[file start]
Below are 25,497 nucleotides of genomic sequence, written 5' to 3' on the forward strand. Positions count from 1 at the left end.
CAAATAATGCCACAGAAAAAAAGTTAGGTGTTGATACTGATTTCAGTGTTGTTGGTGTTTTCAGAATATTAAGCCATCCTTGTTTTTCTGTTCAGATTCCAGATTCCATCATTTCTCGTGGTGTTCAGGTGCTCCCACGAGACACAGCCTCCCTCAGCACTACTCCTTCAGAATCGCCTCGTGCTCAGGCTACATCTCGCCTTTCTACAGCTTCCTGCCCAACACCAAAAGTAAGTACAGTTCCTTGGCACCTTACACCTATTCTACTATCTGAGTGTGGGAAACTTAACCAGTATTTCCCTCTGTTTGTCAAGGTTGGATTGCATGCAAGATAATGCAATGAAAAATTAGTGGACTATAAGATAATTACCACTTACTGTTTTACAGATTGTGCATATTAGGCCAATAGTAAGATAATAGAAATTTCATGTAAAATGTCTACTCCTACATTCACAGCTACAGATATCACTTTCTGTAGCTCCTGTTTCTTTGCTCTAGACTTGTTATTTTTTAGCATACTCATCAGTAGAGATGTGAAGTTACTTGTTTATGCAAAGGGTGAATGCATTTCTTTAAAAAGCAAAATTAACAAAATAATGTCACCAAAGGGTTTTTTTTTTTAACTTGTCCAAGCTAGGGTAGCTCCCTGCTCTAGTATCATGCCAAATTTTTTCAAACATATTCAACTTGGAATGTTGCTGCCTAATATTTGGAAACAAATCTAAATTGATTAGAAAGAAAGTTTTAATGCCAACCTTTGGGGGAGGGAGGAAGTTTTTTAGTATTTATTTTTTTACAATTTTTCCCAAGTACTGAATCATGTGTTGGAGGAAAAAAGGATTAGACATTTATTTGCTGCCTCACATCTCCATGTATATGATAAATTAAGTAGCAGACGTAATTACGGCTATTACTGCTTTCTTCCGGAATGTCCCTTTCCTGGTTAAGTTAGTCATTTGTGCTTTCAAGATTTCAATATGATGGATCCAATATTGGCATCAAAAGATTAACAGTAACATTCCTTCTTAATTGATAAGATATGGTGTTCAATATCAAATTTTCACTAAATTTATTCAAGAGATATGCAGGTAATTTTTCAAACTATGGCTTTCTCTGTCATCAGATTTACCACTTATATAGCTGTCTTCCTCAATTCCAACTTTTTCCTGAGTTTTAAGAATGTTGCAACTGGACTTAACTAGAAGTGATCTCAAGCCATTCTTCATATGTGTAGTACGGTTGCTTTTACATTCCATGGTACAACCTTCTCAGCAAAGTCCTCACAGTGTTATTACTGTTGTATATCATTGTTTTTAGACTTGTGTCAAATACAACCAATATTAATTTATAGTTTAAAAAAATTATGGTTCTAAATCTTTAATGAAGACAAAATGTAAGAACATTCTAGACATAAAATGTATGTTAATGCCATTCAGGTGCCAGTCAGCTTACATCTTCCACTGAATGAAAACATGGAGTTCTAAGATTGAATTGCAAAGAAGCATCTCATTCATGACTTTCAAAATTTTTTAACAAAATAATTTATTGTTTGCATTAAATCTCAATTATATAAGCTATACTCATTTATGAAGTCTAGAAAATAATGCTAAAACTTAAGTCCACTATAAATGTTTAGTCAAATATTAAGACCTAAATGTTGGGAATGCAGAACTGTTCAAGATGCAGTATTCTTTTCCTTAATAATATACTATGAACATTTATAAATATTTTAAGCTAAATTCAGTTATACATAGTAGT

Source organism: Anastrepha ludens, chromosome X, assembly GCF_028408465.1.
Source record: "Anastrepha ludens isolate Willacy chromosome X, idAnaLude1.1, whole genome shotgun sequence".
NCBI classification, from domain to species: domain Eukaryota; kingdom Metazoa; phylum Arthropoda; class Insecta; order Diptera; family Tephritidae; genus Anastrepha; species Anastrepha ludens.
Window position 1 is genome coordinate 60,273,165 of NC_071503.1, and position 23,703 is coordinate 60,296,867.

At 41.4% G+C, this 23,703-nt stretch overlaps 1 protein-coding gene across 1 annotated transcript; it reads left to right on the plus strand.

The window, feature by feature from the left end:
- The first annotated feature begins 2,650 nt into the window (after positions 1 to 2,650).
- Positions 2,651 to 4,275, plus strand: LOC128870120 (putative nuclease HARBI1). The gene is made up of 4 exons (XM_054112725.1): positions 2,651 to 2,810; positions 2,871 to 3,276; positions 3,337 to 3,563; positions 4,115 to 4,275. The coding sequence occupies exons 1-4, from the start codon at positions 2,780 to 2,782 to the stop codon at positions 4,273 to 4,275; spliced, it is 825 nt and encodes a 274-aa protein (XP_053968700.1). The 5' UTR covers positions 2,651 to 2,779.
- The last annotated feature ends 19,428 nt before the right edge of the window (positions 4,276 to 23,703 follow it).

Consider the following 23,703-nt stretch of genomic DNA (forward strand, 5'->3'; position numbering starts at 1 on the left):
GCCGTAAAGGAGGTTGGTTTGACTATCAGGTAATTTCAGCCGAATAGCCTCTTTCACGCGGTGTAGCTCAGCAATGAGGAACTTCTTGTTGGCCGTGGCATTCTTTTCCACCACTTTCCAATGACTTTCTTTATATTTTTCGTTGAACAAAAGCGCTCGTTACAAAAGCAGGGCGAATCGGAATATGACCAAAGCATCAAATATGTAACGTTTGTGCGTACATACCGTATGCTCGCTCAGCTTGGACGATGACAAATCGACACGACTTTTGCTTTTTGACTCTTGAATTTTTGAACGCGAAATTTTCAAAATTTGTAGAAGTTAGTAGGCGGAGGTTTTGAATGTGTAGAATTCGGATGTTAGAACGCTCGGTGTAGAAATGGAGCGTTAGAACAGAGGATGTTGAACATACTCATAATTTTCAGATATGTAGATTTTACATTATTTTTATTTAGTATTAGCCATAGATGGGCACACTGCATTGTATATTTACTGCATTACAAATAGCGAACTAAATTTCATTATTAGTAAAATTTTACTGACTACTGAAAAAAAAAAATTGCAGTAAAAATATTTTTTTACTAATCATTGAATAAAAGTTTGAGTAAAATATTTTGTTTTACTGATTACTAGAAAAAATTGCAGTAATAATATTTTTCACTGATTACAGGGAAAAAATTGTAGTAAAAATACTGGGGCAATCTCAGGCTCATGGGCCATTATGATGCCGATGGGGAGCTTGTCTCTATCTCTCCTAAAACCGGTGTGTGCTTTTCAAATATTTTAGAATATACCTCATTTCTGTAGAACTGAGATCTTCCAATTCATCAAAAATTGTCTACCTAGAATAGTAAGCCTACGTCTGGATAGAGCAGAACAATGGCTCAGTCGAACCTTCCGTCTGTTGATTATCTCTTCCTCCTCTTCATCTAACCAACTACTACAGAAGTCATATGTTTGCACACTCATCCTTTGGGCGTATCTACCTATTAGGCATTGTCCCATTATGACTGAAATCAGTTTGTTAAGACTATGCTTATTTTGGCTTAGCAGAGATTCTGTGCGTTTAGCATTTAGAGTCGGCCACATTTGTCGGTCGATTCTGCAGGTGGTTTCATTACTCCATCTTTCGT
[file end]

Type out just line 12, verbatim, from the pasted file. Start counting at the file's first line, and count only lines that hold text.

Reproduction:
Consider the following 23,703-nt stretch of genomic DNA (forward strand, 5'->3'; position numbering starts at 1 on the left):